Perhaps we can see from what transpired that matrimonial harmony and how these women would relate to their leaders was more important to G-D than the future of a few parcels of land. Perhaps this is why G-D granted this one exception.

Under the same circumstance, many would have felt relieved by being excepted to a restriction. They would have said, "Thanks, G-D" and would have then gotten on with their lives, marrying whomever they wanted.

But these women were different.

They knew very well that G-D loves us like nothing else in the universe can. They knew that G-D wants only the best for us and that He knows what is best for us like nothing else in the universe can.

So they listened to His advice and followed it.

And they probably loved their husbands in a way that nobody else could, for their husbands provided them with an opportunity to demonstrate their love of and confidence in G-D.

This sheds a new light in the significance of their choice. This is perhaps why the Talmud states that the choice demonstrated their righteousness.

36:11 And the daughters of Tzlafchad (who were) Machla, Sirtza, Chogla, Milka, and Noah were taken by their cousins into marriage.

The Medrash Rabah (Pinchas 21:11) says that they were righteous women in that they only married men who were befitting.

It is a bit puzzling that their righteousness was associated with the choice of who they married.

Now, the Torah does provide marriage guidelines and, for example a woman may not marry her brother. Were they being singled out for simply complying with these guidelines? I'm sure that the vast majority of those who read this are compliant. Why don't we find other people singled out by the Medrash for similar praise of righteousness?

The Medrash goes on and remarks on the timeliness of this event.

It states that the reason that G-D made this happened during Moshe's fortieth and final year of leadership was to help him preserve his humility.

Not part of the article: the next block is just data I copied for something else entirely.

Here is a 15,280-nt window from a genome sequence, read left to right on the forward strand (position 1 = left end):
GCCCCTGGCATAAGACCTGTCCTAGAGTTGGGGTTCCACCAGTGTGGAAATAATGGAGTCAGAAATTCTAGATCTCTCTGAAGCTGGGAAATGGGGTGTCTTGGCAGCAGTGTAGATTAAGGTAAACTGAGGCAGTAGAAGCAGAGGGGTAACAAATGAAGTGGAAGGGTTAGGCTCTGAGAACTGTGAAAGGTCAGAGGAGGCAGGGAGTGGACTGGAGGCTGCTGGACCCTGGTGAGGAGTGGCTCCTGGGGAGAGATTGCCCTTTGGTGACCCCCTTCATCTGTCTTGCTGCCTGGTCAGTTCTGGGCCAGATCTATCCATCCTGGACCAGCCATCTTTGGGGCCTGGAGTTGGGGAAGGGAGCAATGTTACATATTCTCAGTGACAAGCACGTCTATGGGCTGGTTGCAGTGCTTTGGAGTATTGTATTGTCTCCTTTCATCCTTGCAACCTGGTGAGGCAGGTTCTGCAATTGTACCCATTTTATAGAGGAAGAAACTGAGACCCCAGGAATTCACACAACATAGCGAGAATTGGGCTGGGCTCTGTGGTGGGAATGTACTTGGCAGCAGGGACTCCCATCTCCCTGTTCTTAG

As background, in preparation for receiving the Torah the Jewish men were commanded by G-D to separate from their wives for several days (Exodus 19:15). The restrictions were lifted for everyone but Moshe, (Deuteronomy 5:27-8) who needed to be ready every moment for a Divine encounter. His separation lasted almost forty years.

The Medrash says that the episode with Tzlafchad's daughters gave Moshe an opportunity to know about people who were not personally commanded by G-D to refrain from marriage but yet did so for an extended period, thereby helping him preserve his humility.

This is very puzzling.

Some commentators state that the court appearance of Tzlafchad's daughters in Numbers 27:1-5 occurred in the second year from the Exodus. It appears from this Medrash that the women refused every marriage proposal for thirty-eight years because every man was not sufficiently befitting for them. A cursory interpretation can give the impression that the women were acting out of pure vanity. It is unlikely that such behavior would put them in a light to make a positive impression on Moshe.

The following came to mind.

Perhaps they were not acting out of vanity. Rather, their behavior was an example of extreme righteousness and loyalty.

Rabbi Akiva teaches that the person in Numbers 15:32 who gathered wood on Shabbos was none other than Tzlafchad their father. The Targum Yonasan Ben Uziel provides his warped reasoning, which was to press Moshe into asking G-D to clarify the precise type of death that this capital crime incurs. He paid for the answer with his life.

He was obviously not a bad person and the punishment more than compensated for the misdeed.

The Torah teaches that punishment is corrective and (I assume except for the most heinous of crimes) it entitles recipient the restoration of his/her dignity.

We see this in Deuteronomy 25:3, where after receiving a court-ordered sentence of lashes Rashi notes that prior to that verse the person was described as being wicked and now that he received that which was due the Torah calls him our brother.

Perhaps the underlying motive of Tzlafchad's daughter's continual refusal to recognize anybody as being sufficiently fit for them was to preserve the honor and dignity that they insisted was due to their late father. In their eyes, their consideration of a suitor with the slightest character flaw could be taken as an indication that they were desperate to marry because of that which their father had foolishly done.

If true, then this could indeed rival Moshe's personal sacrifice of separating from his wife for forty years.

But these women finally found men who they could marry without compromise. And it was somewhat of a personal Divine commandment that they do so. And it took another encounter in Moshe's court by no less than the leaders of their tribe and the story was even written up for eternity in the Torah.

Just another one of those successes of the Great Matchmaker.

Return To Forethoughts And AfterThoughts



In Loving Memory Of Our Father, Mr. Joseph Black (Yosef Ben Zelig) O"H
In Loving Memory Of Our Mother, Mrs. Norma Black (Nechama Bas Tzvi Hirsh) O"H